Full review at EFC.

20-seiki shônen: Dai 2 shô - Saigo no kibô (20th Century Boys Chapter Two: The Last Hope)

* * * ½ (out of four)
Seen 19 July 2009 at Concordia Theatre Hall (Fantasia Festival)

So, how about that ending for part one? Crazy, huh? Going to be hard to top. Hard enough, in fact, that the filmmakers don't quite manage it in the second chapter, although they certainly do an entertaining job of getting to the next phase of The Friend's plan and whetting our appetite for the forthcoming Chapter Three.

(Note: Do not click through to the rest of the review unless you're okay with knowing how Chapter One ends. I mean it. It'll still be here later.)

Full review at EFC.

Mi-in-do (Portrait of a Beauty)

* * * (out of four)
Seen 19 July 2009 at Concordia Theatre Hall (Fantasia Festival)

Passion is at the core of Portrait of a Beauty, both that of one person for another and a person for his or her art. The former comes across loud and clear; the heat on this film is dialed almost all the way up. The latter, while there and important, doesn't always come through quite as well as it perhaps could, although perhaps that's fitting, considering the love both the film and its subjects have for the world's earthly and sensual delights, in contrast to the abstract.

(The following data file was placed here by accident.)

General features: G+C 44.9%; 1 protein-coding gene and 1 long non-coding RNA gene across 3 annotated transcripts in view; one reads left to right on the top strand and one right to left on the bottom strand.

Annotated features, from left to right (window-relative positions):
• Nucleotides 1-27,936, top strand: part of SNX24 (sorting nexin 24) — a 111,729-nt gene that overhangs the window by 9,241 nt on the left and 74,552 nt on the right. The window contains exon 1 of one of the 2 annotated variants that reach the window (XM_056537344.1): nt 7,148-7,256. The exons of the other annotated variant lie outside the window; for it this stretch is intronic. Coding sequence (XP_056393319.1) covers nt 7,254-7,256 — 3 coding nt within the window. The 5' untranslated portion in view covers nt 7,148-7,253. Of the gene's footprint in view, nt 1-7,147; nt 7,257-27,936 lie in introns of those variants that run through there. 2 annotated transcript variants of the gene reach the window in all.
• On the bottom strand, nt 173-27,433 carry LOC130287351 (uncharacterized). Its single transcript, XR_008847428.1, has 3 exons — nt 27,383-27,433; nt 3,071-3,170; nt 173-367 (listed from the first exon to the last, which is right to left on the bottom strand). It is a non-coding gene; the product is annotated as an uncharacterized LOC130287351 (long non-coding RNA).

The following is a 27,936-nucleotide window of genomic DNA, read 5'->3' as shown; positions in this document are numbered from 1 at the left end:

The film opens during Korea's Joseun dynasty, with people admiring a young boy's artwork, but when he is asked to take brush in hand, he freezes, wetting himself. His enraged father comes to look for him after he has fled the room, only to find the boy has hung himself. That's when the true story emerges: Despite his father's ambitions, the boy has no talent for art; his sister Yun-jeong has been filling his portfolio and allowing him to pass it off as his own. The father is further enraged, blaming the girl for her brother's death but also insisting she continue the deception, disguising herself as a boy and going off to the art academy under Yun-bok's name. She does, and quickly becomes a favorite of the court artist, Kim Hong-do (Kim Yeong-ho); however, when the adult "Yun-bok" (Kim Min-sun) meets mirror maker Kang-mu (Kim Nam-gil), he soon discovers her secret and they fall in love, which not only adds a forbidden erotic streak to her art, but threatens to expose her in a time when women were not allowed to become artists.